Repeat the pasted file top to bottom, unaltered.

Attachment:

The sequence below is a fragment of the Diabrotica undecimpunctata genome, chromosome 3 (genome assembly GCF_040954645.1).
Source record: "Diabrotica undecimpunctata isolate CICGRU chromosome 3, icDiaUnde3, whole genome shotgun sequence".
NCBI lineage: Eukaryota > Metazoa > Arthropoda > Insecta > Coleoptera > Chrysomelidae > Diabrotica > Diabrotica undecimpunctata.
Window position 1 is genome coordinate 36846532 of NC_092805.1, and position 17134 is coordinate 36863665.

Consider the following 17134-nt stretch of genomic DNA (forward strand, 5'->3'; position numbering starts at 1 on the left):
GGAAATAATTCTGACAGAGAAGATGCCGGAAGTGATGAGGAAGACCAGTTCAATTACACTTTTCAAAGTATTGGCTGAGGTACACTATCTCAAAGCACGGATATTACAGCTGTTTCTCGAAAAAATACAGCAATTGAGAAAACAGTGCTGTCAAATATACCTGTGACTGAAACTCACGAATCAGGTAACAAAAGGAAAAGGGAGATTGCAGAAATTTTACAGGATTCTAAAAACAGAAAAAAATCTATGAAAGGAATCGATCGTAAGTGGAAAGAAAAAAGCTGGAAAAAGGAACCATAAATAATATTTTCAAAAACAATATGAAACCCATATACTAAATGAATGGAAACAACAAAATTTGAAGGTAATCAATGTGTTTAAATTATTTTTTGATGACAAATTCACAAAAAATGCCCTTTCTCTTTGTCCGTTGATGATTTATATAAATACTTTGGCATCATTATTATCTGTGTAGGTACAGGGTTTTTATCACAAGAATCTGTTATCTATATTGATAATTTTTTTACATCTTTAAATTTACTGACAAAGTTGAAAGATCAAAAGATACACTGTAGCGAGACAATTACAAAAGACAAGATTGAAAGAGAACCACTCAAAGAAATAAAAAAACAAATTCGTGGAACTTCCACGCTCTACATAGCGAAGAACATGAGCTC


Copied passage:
The sequence below is a fragment of the Diabrotica undecimpunctata genome, chromosome 3 (genome assembly GCF_040954645.1).
Source record: "Diabrotica undecimpunctata isolate CICGRU chromosome 3, icDiaUnde3, whole genome shotgun sequence".
NCBI lineage: Eukaryota > Metazoa > Arthropoda > Insecta > Coleoptera > Chrysomelidae > Diabrotica > Diabrotica undecimpunctata.
Window position 1 is genome coordinate 36846532 of NC_092805.1, and position 17134 is coordinate 36863665.

Consider the following 17134-nt stretch of genomic DNA (forward strand, 5'->3'; position numbering starts at 1 on the left):
GGAAATAATTCTGACAGAGAAGATGCCGGAAGTGATGAGGAAGACCAGTTCAATTACACTTTTCAAAGTATTGGCTGAGGTACACTATCTCAAAGCACGGATATTACAGCTGTTTCTCGAAAAAATACAGCAATTGAGAAAACAGTGCTGTCAAATATACCTGTGACTGAAACTCACGAATCAGGTAACAAAAGGAAAAGGGAGATTGCAGAAATTTTACAGGATTCTAAAAACAGAAAAAAATCTATGAAAGGAATCGATCGTAAGTGGAAAGAAAAAAGCTGGAAAAAGGAACCATAAATAATATTTTCAAAAACAATATGAAACCCATATACTAAATGAATGGAAACAACAAAATTTGAAGGTAATCAATGTGTTTAAATTATTTTTTGATGACAAATTCACAAAAAATGCCCTTTCTCTTTGTCCGTTGATGATTTATATAAATACTTTGGCATCATTATTATCTGTGTAGGTACAGGGTTTTTATCACAAGAATCTGTTATCTATATTGATAATTTTTTTACATCTTTAAATTTACTGACAAAGTTGAAAGATCAAAAGATACACTGTAGCGAGACAATTACAAAAGACAAGATTGAAAGAGAACCACTCAAAGAAATAAAAAAACAAATTCGTGGAACTTCCACGCTCTACATAGCGAAGAACATGAGCTC